Today's News

  • Blackmon-Brace doesn’t deserve all the negativity

    The negativity that melts off people who are uninformed concerning an issue never fails to amaze me. April Blair, who wrote the guest column, “Blackmon-Brace priority publicity, not community,” in the Dec. 16 edition, seems to be one of these people.

  • My opinions are based on feelings, not race

    There have been several responses to my Dec. 16 guest column, “Blackmon-Brace priority publicity, not community.” I have come to find out that people automatically assume you agree with someone simply because you’re of the same race.

  • Sales remain strong at area jewelry stores, pawn shops

    Santa brought a mixed bag of gifts for area jewelry and pawn shops this holiday season.

    Through December, several store owners reported a shift in the spending habits of customers.

    Sales of electronics at pawn shops were better than expected, while silver replaced gold as the precious metal of choice for customers at several jewelry stores.

    But due to the recession, several pawn shops have seen an influx in people selling goods to them, getting cash to stay afloat.

  • Operation Blue and Gold Santa boosts hurting families

    When Debbie Crenshaw looked across the Lancaster High School cafeteria on Dec. 19, she smiled at the sight of smiling children.

    But for Crenshaw, a volunteer for Operation Blue and Gold Santa, it was an apprehensive smile, at best.

    Yes, a group of Lancaster High School student-athletes, along with the Bruins booster club, Lancaster Children’s Home, several businesses and HOPE in Lancaster, made sure the night was special for some of the county’s neediest families.

  • County Council officials look back and forward

    A struggling economy, high unemployment, new businesses, the closing of a volunteer fire department and the construction of a new county courthouse were all issues Lancaster County Council dealt with in 2009. Through it all, council saw changes of its own as three new members joined its ranks in January, Fred Thomas resigned to become a magistrate judge in the summer and a special election was held to fill his space in the fall.

    Here County Council members share their accomplishments and concerns from 2009 and what they’re looking forward to in 2010.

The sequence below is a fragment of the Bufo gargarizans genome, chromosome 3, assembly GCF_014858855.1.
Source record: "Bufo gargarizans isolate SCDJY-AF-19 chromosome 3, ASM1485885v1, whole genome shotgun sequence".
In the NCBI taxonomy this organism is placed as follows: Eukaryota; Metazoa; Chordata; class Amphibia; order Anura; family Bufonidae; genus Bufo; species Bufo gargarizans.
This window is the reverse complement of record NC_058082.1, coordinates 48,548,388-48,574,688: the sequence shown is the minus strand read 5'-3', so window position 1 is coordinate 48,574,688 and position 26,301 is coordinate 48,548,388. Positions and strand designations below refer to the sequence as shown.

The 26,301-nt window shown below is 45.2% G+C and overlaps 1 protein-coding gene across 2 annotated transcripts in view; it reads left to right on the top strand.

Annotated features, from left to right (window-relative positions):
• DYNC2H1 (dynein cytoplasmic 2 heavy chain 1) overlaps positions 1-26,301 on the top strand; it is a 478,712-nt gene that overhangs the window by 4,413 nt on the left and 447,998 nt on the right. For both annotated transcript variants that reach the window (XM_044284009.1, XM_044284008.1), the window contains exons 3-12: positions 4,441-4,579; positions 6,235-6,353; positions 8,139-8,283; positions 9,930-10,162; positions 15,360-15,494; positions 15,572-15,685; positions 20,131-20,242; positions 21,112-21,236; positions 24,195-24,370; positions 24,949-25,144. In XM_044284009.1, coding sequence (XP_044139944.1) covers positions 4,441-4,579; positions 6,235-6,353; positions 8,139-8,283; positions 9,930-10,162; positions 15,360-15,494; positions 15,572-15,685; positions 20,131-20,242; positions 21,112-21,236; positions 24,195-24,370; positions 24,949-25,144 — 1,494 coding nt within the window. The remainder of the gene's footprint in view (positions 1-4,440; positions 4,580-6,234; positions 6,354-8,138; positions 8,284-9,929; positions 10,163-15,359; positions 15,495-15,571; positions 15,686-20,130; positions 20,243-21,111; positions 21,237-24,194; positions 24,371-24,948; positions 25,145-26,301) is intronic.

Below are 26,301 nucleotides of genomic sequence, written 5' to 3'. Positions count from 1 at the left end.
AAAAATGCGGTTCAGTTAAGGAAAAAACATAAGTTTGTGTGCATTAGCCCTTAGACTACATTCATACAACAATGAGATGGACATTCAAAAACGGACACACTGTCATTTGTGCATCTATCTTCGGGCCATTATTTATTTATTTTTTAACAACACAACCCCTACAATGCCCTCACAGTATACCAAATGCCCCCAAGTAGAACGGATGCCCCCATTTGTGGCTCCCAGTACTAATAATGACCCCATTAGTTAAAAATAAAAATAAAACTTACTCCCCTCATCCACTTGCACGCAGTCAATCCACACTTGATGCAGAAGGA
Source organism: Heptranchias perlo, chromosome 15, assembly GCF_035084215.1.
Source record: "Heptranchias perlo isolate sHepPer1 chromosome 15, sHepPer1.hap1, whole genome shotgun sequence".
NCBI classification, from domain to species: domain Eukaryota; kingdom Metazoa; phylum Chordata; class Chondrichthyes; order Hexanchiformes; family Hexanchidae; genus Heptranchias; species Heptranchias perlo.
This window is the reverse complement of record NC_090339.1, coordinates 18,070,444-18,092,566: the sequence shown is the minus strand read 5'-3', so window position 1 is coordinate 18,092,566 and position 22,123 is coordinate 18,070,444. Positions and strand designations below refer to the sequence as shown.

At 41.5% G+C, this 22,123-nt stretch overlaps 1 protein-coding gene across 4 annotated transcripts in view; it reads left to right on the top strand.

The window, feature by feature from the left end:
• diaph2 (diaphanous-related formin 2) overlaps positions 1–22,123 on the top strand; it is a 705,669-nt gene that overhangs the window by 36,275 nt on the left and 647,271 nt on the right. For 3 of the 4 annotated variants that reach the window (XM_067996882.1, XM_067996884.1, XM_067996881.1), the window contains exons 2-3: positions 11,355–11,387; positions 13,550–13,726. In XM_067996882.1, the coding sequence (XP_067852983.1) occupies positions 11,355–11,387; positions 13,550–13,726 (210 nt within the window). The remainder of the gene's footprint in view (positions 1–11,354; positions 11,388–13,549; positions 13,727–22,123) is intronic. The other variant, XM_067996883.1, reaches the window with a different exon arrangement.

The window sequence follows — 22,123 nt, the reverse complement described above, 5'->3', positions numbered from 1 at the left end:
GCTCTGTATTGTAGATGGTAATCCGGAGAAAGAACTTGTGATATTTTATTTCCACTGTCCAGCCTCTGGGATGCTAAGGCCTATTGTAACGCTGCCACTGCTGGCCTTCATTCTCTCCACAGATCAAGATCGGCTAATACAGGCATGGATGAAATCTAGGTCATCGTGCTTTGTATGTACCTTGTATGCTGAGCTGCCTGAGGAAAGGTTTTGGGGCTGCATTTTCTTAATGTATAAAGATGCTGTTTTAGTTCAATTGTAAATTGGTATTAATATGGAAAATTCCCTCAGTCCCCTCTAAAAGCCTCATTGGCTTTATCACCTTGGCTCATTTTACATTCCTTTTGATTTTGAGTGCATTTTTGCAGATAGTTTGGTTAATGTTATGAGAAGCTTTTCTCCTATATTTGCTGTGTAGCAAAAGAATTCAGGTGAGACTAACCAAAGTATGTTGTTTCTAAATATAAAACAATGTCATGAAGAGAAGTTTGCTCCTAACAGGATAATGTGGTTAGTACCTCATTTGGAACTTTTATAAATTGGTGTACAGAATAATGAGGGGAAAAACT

• December Yard of the Month

    In driving around Lancaster, it’s evident that county residents love to deck the halls and yards this time of year. 

    Wreaths, bows, candles  and glowing reindeer prove that Christmas is indeed here. 

    The home of Linda Deas, at 417 Meeting St., is a beautiful example of that and has been awarded the Yard of the Month for December by the Lancaster Council of Garden Clubs.

    Tucked beside businesses, Deas said she sometimes feels that no one notices her house and yard. However, much to her surprise, that’s just not the case. 

  • County Council to discuss potential new capital improvement projects

    Lancaster County Council will look at the county’s capital improvement plan during its first meeting of 2010 on Monday.

    Council members, County Administrator Steve Willis and County Planning Director Chris Karres will discuss priorities for capital projects and purchases in the county over the next few years. The plan will also identify a schedule for possible improvements and possible funding for the projects.

    Also on council’s agenda is consideration of a request from the Lancaster County Sheriff’s Office.

  • A quiet start to the new year

    Law officers report no major incidents on Thursday night and Friday as residents celebrated the new year.

    Lancaster County Sheriff Barry Faile and Lancaster Police Capt. Harlean Howard both said their agencies didn’t receive many calls for service.

    Faile said New Year’s Eve was a typical day at the sheriff’s office.

    “Things were quiet,” Faile said. “No more than the average night.”

  • 2010 is 'year of the grin'

    The first day of a new year is coming up fast.

    Frankly, I have no idea what 2010 has for any of us.

    Hopefully – if things go my way – I will be 77 years young in February. My family members will also add another candle to their birthday cakes, too. Maybe the extra candlelight will make all of us wiser and healthier. For most of us, the wealthier part is out of the picture.

    During the last few years, I’ve shared many of my memories of growing up on Chesterfield Avenue right here in Lancaster.

  • A step toward giving USCL campus that 'true college feel'

    The entrance to the University of South Carolina at Lancaster’s campus is taking on a new look.

    If you’ve driven along the S.C. 9 Bypass during the last few weeks, you’ve likely seen crews constructing a brick welcome sign at the Gillsbrook Drive intersection.

    Now that sign is complete with gold-colored lettering.

    The new sign is part of USCL’s strategic plan, which includes expanding the campus and giving it a “true college feel,” among other aims.